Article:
Italian referendum poll: Possible impact on Europe and financial markets

November 30, 2016 15:32

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The article is prepared by Giancarlo Prisco, trading strategist and analyst for Admiral Markets for the Spanish and Italian markets. He has been Financial Advisor for Finanza&Futuro (Deutsche Bank Group).

Licensed in Economy and Financial Institutions by Bergamo University (Italy), based his thesis in the Technical Analysis field.

Since 2008 he has worked as an independent technical analyst for the main financial markets. He collaborates with different Italian universities and a variety of media as a market analyst.


A constitutional referendum is coming. What effects and consequences can we expect to see in the markets and the Italian economy in either outcome of a constitutional reform by Renzi?

The Italy referendum 2016 will take place on 4 December and will decide the fate of the Renzi-Boschi reform, part of the constitutional law passed by Parliament on 12 April. The law passed with fewer than two-thirds approval by the members of each chamber, so is therefore subject to the outcome of a popular consultation — only the third in the history of the Italian Republic, following those of 2001 and 2006. Since it's not a repeal referendum, it will not have to reach any quorum to be considered valid. The reform will be approved if the number of votes 'for' is greater than the number of votes 'against', regardless of the turnout.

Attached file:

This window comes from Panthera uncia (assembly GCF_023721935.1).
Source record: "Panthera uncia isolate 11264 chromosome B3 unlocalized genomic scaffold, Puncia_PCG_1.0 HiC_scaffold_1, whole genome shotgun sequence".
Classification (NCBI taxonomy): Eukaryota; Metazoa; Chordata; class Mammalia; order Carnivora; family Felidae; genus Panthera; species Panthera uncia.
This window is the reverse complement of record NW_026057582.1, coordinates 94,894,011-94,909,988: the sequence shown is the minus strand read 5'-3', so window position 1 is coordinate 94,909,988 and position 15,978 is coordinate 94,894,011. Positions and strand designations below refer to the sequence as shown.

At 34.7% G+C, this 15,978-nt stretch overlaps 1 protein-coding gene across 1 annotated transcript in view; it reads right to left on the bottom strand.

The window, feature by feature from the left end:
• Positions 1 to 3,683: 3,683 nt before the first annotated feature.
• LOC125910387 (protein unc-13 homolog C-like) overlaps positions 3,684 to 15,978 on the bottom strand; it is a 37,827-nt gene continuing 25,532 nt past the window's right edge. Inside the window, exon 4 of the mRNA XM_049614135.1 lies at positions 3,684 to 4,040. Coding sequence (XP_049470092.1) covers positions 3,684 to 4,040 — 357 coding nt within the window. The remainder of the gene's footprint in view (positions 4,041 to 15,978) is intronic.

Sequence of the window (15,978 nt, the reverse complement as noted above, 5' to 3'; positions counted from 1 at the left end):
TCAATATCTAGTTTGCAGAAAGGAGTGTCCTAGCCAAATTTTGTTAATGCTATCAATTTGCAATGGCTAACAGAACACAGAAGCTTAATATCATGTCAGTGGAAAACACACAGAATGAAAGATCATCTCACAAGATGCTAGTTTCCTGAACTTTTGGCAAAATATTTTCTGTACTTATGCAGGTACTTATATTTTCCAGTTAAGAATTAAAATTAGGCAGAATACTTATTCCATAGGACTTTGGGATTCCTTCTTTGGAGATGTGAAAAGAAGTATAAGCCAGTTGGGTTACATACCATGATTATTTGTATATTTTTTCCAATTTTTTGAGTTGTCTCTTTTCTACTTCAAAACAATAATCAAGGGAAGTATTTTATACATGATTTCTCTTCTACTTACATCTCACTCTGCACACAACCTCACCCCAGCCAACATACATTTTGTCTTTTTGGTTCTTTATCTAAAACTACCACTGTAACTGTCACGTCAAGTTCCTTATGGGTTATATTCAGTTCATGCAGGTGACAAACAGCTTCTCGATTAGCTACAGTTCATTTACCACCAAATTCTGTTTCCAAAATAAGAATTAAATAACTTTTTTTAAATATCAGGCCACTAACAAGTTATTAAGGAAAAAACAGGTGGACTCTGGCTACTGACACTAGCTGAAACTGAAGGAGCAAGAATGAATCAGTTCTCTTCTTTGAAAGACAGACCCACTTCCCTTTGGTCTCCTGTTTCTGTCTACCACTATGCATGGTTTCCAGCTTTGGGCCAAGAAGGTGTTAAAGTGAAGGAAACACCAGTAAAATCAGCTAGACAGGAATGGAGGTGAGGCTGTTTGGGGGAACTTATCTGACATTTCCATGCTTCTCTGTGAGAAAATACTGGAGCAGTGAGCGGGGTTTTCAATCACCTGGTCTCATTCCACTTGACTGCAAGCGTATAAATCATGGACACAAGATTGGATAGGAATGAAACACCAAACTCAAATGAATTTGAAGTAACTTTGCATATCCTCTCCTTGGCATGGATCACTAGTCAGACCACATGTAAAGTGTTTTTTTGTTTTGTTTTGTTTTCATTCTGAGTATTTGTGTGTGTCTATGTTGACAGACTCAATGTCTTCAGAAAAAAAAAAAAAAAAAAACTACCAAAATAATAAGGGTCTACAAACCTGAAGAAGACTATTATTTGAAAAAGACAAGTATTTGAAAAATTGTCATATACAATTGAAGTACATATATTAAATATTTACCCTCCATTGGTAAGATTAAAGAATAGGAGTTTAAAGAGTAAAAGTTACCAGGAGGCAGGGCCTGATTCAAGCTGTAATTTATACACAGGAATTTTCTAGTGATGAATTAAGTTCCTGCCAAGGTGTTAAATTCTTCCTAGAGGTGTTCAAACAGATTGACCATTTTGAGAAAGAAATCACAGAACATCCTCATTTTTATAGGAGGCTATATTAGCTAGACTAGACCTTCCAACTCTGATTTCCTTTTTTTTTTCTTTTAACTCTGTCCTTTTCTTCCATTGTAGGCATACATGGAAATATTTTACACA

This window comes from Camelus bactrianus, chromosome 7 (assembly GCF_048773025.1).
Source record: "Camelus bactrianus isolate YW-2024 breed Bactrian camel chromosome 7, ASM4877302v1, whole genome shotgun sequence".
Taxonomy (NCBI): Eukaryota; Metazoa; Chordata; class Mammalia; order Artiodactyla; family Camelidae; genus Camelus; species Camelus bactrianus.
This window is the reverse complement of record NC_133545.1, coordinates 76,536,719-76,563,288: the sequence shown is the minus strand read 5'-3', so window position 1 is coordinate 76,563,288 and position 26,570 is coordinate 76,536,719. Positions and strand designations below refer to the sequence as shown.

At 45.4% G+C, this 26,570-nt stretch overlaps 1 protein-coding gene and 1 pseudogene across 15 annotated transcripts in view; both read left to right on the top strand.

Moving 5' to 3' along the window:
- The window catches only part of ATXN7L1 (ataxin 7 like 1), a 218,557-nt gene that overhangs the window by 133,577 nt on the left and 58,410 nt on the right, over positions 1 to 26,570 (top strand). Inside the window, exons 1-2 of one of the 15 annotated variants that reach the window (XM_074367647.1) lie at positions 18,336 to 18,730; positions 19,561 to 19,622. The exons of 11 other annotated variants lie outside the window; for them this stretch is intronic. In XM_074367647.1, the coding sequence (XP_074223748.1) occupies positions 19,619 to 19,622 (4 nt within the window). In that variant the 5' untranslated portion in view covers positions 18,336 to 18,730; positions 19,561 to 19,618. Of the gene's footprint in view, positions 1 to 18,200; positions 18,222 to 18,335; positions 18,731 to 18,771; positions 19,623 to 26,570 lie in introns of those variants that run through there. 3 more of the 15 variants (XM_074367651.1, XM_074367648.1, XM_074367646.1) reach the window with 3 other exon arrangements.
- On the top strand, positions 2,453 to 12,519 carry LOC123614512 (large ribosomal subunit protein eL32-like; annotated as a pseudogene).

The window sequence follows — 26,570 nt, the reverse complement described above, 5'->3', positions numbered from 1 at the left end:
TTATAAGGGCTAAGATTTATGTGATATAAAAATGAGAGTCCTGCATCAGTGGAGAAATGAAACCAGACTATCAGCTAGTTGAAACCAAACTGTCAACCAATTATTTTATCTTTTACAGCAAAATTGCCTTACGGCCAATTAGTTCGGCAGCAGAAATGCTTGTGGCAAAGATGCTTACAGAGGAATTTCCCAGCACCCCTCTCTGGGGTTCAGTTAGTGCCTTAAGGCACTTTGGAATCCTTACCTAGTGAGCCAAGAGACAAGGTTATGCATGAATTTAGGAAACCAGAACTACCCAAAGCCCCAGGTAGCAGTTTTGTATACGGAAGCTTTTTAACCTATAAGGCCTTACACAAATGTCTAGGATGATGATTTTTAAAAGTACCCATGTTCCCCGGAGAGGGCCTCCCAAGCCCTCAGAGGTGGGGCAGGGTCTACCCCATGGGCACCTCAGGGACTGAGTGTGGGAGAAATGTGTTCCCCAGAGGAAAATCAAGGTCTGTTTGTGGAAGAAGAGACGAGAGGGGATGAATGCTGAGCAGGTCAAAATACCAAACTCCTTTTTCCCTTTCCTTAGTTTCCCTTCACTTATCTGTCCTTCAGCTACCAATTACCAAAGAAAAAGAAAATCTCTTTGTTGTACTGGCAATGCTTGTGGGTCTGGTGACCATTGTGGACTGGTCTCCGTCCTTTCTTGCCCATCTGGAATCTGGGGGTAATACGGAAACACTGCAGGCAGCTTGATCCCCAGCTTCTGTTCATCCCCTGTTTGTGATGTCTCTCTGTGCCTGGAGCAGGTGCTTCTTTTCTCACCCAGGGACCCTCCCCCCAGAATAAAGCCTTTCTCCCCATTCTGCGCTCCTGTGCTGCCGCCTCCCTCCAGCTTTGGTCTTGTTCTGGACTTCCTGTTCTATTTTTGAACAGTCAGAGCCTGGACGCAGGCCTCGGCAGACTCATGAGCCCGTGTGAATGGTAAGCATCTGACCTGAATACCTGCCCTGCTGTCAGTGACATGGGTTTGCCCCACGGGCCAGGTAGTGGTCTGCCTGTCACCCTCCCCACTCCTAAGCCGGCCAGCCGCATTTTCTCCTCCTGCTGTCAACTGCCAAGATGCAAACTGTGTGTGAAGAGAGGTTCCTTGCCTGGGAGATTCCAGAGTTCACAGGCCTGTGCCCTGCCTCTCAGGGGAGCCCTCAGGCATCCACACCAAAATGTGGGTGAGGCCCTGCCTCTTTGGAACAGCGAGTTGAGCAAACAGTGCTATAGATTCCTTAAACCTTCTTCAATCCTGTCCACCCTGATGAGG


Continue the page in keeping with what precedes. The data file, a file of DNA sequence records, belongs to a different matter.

The constitutional referendum could represent the most grave danger for financial markets, with analysts potentially overestimating the negative effects of a hypothetical victory for 'NO'. Defeat for Matteo Renzi on 4 December will not be a "healthy" result for the markets, creating the potential for a "bloodbath", primarily for BTP and FTSE MIB. In recent weeks, volatility in the domestic market is considerably high and the correction on the stock market (banks in particular) has been important. Even BTP has lost ground, like all the bond markets with a "leverage". It's easy to look back and analyse the events of the past, but what really worries investors is the future. This referendum may have a big impact on the upcoming general elections in France and Germany in 2017.

Constitutional referendum: the political effect of NO or YES

The potential effects of Premier Renzi's defeat in the constitutional referendum on 4 December are wide-ranging.

If the majority of Italians vote 'NO', reform to the Constitution will not be approved and none of the changes expected by the Boschi Law will come to pass. This means:

1) No cancellation of CNEL;

2) No reduction in the number of senators;

3) Parliament will still be characterised by equal bicameralism;

4) The text of Title V will be approved by the 2001 reform;

5) Senators will be elected and not appointed;

6) Provinces will not be eliminated.

If the 'NO' vote wins, it is very likely that the Prime Minister currently in office will be ordered to resign by the President Mattarella.